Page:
Tears, hugs, joy.
Jennifer Zinck snapped this photo of me and Janine Cloud meeting once again and graciously permitted me to use it and a few others in this article.
Speaking of Jenn, it was wonderful seeing her and her daughter as well. More joyful reunions. Can you see the chromosomes on Jenn’s dress? What fun!
Bennett Greenspan, the founder and President Emeritus of FamilyTreeDNA, “retired” a couple of years ago, but only to do what genealogists do in retirement. Genealogy, of course, and in his case, genetic genealogy. Would you expect anything less? I was thrilled for this photo op of me, Bennett, and long-time project administrator and friend, Bonny Cook.
Courtney Eberhard was kind enough to take this wonderful group photo at the Friday night reception. Left to right, Katy Rowe, Product Owner at FamilyTreeDNA; Katherine Borges, ISOGG founder; Max Blankfeld, retired co-founder of FamilyTreeDNA; Dana Leeds, creator of the Leeds method; Tim Janzen, MD, long-time genetic genealogist with an interest in Mennonite DNA; Bennett Greenspan; me and Tom Cloud, Cloud Project co-administrator. I’m sure you recognize these faces and names. I’ve discovered over the years that I’m related to at least two of these people, which is part of the fun of genealogy. Right?
Bennett and Max did humanity, particularly genealogists, an incredible service by founding FamilyTreeDNA 23 or 24 years ago. Who knew where we’d be a quarter-century later.
Those of you who know me know that I have an affinity for chocolate, especially dark chocolate. I also often take chocolate with me and pass out Ghirardelli squares. Sometimes I can be a bit of a pest and ask a lot of questions, so I learned long ago that chocolate in advance is the best form of asking forgiveness.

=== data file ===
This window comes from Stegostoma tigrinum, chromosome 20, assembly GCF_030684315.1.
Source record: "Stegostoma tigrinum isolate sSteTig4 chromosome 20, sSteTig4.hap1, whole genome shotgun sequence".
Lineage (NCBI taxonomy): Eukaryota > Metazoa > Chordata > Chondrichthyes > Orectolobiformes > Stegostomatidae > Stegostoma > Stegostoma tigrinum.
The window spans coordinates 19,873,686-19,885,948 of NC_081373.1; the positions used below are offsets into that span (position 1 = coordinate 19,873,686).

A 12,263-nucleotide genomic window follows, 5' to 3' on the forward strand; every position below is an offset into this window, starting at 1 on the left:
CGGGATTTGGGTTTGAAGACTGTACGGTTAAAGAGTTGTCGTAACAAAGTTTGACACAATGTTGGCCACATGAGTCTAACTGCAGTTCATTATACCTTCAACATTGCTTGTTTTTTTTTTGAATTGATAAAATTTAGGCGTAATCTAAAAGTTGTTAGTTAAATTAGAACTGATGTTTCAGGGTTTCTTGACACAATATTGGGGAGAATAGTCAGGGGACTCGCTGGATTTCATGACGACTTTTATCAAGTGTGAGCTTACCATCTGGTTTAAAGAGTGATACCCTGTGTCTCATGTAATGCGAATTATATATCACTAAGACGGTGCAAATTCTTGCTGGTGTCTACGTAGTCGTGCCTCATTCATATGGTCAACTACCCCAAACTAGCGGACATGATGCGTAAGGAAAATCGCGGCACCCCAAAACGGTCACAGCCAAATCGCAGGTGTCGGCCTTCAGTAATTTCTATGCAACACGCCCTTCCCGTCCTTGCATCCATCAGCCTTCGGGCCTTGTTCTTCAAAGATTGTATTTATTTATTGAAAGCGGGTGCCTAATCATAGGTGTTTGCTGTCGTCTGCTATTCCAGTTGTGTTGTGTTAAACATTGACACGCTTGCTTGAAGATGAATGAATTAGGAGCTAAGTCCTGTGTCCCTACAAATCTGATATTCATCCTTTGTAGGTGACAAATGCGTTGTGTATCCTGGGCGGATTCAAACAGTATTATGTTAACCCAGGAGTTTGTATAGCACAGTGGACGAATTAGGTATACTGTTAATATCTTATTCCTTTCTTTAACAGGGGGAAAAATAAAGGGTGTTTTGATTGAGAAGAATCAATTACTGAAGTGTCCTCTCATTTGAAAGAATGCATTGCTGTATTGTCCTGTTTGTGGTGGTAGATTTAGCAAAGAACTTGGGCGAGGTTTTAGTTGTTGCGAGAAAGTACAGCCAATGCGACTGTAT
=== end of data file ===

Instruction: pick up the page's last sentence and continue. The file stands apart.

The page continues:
Mags Gaulden, my sister-of-heart, apparently agrees and was trying to save me from too much chocolate. I greatly appreciate her sacrifice on my behalf. 😊
Actually, Mags was my front-row seatmate and we had so much doggone fun. We tried, without much success, to behave. Or maybe we didn’t really try that hard!
This lovely lady, Marilyn Souders, one of the five people who have attended every conference, dressed the part and granted permission to publish her photo with these lovely helix tops. She said she found them on Etsy. Now I want one too.
I was lucky enough to get a photo with the R&D team, who were all present except Dr. Paul Maier.
To include Paul in the group picture, Dr. Miguel Vilar, at right, is holding “flat Paul.”
Trying to take selfies made us all laugh. The person with the longest arm gets to hold the phone, someone else gets to tap the button, and everyone tries to smile at the same time!
My lovely friend, Derrell Oakley Teat, who, in honor of HER birthday hand-made and brought gifts for others.
I’m always excited when young people are interested in both science and genealogy. Juniper Zinck has been attending conferences for years now and met Derrell in 2016. Derrell made Juniper a lovely critter, now named Hermie the Wormie to go with Franklin the Spider who accompanied Juniper and posed with many of us at her first conference.
I was stunned to find this lovely gift pack at my seat – everything handmade by Derrell.
Inside the package were several goodies including a hotpad, drink cozy, dishcloth and skillet handle hotpad. I came home with “conference cred” and have been using the hotpad as a mini placemat for my soup bowls.
Plus, my very own adorable little Woggley Worm, who also enjoyed the sessions.
How cute is this with a “family tree” and a tiny passport. I confess, this made me cry. So many of us have been on such adventures together, all bonded through genetic genealogy.
I wasn’t the only lucky person. I saw Derrell passing gifts out to others, too. What a wonderful, thoughtful way to celebrate your birthday.
However, Derrell wasn’t getting off the hook that easy, because the entire room “sang” to her, or at least attempted to sing to her. I’ll spare you my caterwauling! One gentleman who is a retired opera singer sang Happy Birthday to her property, but sadly, I missed it.
Derrell is “retiring” as a project administrator, so we suspect it will be the last time she joins us at the conference.
Before I close this section, I need to say a personal thank you to several people who brought me goodies and mementos from where they live. Pins, remembrances, and chocolate from around the world. Did I mention chocolate? Thank you. Thank you. I was quite surprised to be the lucky recipient and oh so grateful. I’m still rationing the chocolate so I can enjoy it and think fondly of my years of friendship with the gifter.